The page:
Not squashing a child’s creativity is a basic challenge in parenting. It seems easy to guide a small child, but the task becomes more challening as a child grows older. At seven years old, my son was showing more than his usual enthusiasm at losing a tooth. In addition to tugging at the tooth until it loosened, he asked me if I thought that the Tooth Fairy might increase her normal gift of a silver dollar because he was getting older. In fact, he envisioned the possibility of more money or even some Yu-gi-oh trading cards, a serious subject of conversation with his friends at school and a sure item for connection with the guys at hockey.
In spite of Anthony’s earnest wishes, the Tooth Fairy remained steadfast, and her mysterious visit to retrieve his tooth earned him the same silver dollar it had earned in the past. Though he appeared appreciative, the next evening, after our other children had gone to bed, Anthony came into the living room and asked to speak with me for a few moments: “Dad, I wanted to run something by you: I was thinking about writing a letter to the Tooth Fairy.” Continuing to spell out his calculated plan, he explained, “I thought that I’d thank her for her visit but I’d leave the silver dollar under the pillow with a note, saying that she could leave $1,000,000 and not have to come back ever again, so she could have more time to visit other kids. Another possibility is that she could leave 5,000 valuable Yu-gi-oh cards, or $500,000 and 2,500 cards. What do you think?”
At first astonished by his proposition, I felt at the same time disturbed by his expectations, albeit bewilded by his strategizing and ingenuity: As I tried to collect myself from this curve ball, I first replied, “It sounds like you think your teeth are pretty valuable,” and went on to say that it sounded “like you’re not satisfied and are asking for a lot,” suggesting that we think more about this, so as not to appear ungrateful.
While I thought that my firm yet gentle nudge would be sufficient and he’d let the idea pass and get off to bed, he responded, “Well, did you ever even ask her for something when you were a little boy? Have you ever talked with her about other choices?” Now more surprised by his perseverance, I repeated my suggestion, anticipating that this would end of the conversation.
As the one who turns in last every night, and thus the Tooth Fairy’s envoy, I thought to check to reassure myself that my counsel had beene effextive. So I looked under Anthony’s pillow before turning out the lights. Shocked and rather saddened, I found beside the new silver dollar coin left the night before, a letter from Anthony:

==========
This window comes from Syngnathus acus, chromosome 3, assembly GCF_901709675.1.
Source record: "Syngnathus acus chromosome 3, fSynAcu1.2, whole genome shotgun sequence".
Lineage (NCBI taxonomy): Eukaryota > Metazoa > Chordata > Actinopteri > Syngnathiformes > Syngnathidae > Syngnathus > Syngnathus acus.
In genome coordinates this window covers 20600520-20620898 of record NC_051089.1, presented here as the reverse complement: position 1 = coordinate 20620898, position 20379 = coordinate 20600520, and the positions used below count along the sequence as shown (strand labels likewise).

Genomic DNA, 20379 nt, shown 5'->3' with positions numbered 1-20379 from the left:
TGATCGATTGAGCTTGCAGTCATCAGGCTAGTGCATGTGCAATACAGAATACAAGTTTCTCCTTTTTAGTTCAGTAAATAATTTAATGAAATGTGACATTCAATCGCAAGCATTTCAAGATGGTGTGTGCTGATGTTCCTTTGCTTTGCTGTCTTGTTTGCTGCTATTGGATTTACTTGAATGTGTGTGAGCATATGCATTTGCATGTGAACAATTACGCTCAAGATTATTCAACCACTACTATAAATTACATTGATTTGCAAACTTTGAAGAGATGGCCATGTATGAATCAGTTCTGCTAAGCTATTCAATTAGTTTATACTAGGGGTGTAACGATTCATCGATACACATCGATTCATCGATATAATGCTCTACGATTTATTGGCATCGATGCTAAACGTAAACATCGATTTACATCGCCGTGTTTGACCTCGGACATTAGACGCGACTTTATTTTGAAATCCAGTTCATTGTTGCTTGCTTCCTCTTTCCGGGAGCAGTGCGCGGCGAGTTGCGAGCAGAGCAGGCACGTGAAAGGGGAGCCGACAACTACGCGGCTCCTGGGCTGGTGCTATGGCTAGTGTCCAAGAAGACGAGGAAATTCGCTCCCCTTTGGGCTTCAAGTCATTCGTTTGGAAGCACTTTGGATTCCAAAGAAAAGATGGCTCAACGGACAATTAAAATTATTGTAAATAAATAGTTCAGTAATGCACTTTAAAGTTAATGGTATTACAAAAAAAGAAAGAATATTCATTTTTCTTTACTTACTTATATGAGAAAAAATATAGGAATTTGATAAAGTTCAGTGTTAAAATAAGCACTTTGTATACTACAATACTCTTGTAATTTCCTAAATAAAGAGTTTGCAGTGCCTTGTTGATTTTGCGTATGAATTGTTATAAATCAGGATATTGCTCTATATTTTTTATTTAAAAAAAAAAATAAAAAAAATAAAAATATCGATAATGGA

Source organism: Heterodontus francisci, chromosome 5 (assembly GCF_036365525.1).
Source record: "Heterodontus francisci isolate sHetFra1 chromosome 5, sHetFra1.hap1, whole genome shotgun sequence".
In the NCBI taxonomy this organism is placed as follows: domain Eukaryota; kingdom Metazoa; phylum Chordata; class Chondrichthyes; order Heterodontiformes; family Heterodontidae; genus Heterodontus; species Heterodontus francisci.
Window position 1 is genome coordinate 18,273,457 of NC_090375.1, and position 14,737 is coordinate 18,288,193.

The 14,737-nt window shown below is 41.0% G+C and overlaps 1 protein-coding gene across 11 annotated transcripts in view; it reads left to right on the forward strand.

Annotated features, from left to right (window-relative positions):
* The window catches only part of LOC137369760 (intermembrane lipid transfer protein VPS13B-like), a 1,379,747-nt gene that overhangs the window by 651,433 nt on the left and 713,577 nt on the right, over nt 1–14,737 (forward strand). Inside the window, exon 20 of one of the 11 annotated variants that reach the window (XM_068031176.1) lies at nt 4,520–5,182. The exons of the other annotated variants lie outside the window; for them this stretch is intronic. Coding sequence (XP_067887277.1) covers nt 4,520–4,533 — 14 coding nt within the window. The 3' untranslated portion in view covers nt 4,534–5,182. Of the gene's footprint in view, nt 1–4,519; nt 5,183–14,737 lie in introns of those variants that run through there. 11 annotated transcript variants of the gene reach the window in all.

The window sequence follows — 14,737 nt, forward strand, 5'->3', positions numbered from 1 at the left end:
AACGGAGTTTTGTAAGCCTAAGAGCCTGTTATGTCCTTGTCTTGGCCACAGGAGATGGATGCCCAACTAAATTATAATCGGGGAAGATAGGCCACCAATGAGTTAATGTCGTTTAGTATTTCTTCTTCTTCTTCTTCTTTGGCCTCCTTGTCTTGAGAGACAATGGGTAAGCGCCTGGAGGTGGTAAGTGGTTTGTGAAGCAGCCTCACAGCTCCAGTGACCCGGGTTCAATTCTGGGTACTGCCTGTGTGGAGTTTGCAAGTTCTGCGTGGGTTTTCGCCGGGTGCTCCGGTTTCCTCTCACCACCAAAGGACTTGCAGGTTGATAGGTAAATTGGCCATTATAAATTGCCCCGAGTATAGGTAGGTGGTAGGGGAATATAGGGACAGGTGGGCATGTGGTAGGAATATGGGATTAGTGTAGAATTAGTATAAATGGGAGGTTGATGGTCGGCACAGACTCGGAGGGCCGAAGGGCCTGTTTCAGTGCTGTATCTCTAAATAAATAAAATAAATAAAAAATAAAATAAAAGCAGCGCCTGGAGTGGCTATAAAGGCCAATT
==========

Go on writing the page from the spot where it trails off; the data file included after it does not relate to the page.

To the Tooth Fairy:
Because you’re very busy I wanted to ask to trade your silver dollar for one last trip to my house. This way we’ll both be happy and you’ll have more time to see other kids. Please select one for my silver dollar and your last trip here for me ¾
1. Give me a $1,000,000 check.
2. Give me 5000 valuable Yu-gi-oh cards
3. Give me a $500,000 check and 2500 Yu-gi-oh cards.
Thank you for reading. I know you are busy.
P.S. I’m sorry for this late notice.
I simply replaced the letter with his original tooth and went to bed.
After some more thought, the next day, I realized that Anthony was exploring his limits and, in fact, had used ingenuity which shouldn’t be squashed. He simply said, “I took my chances and lost.” Hoever, not quite comfotable with the outcome, I thought to write the following letter on behalf of the infamous caretaker of teeth and left it under his pillow:
I never bring BIG MONEY when I come when you or others lose teeth ¾ just a token or two of JOY. The kind of money that you want, you can only earn correctly by using your very special mind, heart, and soul, and you will in due time. Let me know if you want me to visit when you lose teeth again. You are a special boy. I know that you will understand how to use your gifts and find JOY.
The next morning, Anthony was amazed by the letter. He said that he understood what she was saying, and he “really like[d] that she signed it, ‘Your Angel.’” This made him feel connected to her and reassured him that he still had this special friend who cared about him.
Sometimes we feel a need to protect our sense of Truth, Goodness, and Love; however, when feeling indignation because someone else does not think like us, we may be called to an even deeper level of experiencing righteousness.
John T. Chirban, Ph.D., Th.D. is a clinical instructor in psychology at Harvard Medical School and author of True Coming of Age: A Dynamic Process That Leads to Emotional Stability, Spiritual Growth, and Meaningful Relationships. For more information please visit www.dr.chirban.com, https://www.facebook.com/drchirban and https://twitter.com/drjohnchirban.